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Department of Mechanical Engineering

Prof. Shields gives a talk about UQ for ML

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CRE organized an event where Prof. Shields from John Hopkins University talks about the relation of Uncertainty Quantification and Machine Learning in physics-based modeling.

Uncertainty Quantification (UQ) and Machine Learning (ML) play an increasingly important role in physics-based computational modeling. Especially with the recent rise of scientific machine learning (SciML) and physics-informed ML, new computational tools are being harnessed to solve bigger and more challenging problems. Moreover, UQ has become an integral part of any physics-based modeling effort because our models, as carefully developed as they may be, are rife with uncertainties (both epistemic and aleatory) in their parameters, inputs/excitations, and sometimes in the form of the models themselves. When SciML methods are then applied in these applications, additional uncertainties are introduced.

Prof. Shields from John Hopkins Univeristy visited CRE for a week in Feb'24. During his visit, he gave a talk on his work in an event organized by CRE. In this talk, Prof. Shields broadly introduced the interrelated roles that UQ and ML play in physics-based modeling. He specifically distinguished between “UQ for ML” and “ML for UQ” and described the important role that each play in the modern physics-based computational modeling paradigm – demonstrating the role of UQ/ML in various applications of interest, ranging from multi-scale materials modeling to high energy-density physics.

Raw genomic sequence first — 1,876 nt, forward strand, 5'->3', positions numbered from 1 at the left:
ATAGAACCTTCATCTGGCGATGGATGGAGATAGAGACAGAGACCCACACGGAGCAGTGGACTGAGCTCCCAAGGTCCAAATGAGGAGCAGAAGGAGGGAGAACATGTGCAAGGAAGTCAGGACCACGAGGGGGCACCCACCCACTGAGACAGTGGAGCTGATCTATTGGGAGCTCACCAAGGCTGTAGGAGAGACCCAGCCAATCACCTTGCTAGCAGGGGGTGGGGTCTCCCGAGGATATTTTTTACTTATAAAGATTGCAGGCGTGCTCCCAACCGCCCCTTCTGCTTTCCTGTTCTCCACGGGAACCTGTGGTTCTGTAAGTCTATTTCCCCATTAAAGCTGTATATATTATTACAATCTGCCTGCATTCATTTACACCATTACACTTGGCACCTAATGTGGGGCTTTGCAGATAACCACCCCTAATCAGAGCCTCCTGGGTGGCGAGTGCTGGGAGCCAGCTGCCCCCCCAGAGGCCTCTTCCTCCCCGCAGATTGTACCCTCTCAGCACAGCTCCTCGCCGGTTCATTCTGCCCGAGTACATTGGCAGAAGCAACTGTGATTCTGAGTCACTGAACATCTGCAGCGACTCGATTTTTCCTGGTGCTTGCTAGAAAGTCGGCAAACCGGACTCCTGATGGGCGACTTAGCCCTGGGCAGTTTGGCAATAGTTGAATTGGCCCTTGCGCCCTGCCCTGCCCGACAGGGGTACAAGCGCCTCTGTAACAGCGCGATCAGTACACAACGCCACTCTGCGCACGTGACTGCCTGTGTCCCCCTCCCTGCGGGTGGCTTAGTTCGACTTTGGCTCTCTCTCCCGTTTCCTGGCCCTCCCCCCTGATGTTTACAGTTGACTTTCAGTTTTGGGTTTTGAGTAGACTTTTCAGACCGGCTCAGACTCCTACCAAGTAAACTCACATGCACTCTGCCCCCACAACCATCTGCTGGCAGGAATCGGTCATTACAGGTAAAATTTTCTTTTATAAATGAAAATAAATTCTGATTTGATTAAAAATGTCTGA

About the speaker

Prof. Michael D. Shields is an Associate Professor in the Dept. of Civil & Systems Engineering at Johns Hopkins University, holds a secondary appointment in the Dept. of Materials Science and Engineering, and is a fellow of the Hopkins Extreme Materials Institute. Prof. Shields conducts methodological research in uncertainty quantification (UQ) and probabilistic modeling for problems in mechanics, materials science, and physics with applications ranging from multi-scale material modeling to assessing the reliability and safety of large-scale structures. He received his Ph.D. in Civil Engineering and Engineering Mechanics from Columbia University in 2010, afer which he was employed as a Research Engineer in applied computational mechanics at Weidlinger Associates, Inc. He joined the faculty at Johns Hopkins in 2013. For his work in UQ, Prof. Shields has been awarded the ONR Young Investigator Award, the NSF CAREER Award, the DOE Early Career Award, and the Johns Hopkins University Catalyst Award. Prof. Shields and his group also develop the open-source UQpy (Uncertainty Quantification with Python) sofware, which is a general toolbox and development environment for UQ in computational, mathematical, and physical systems.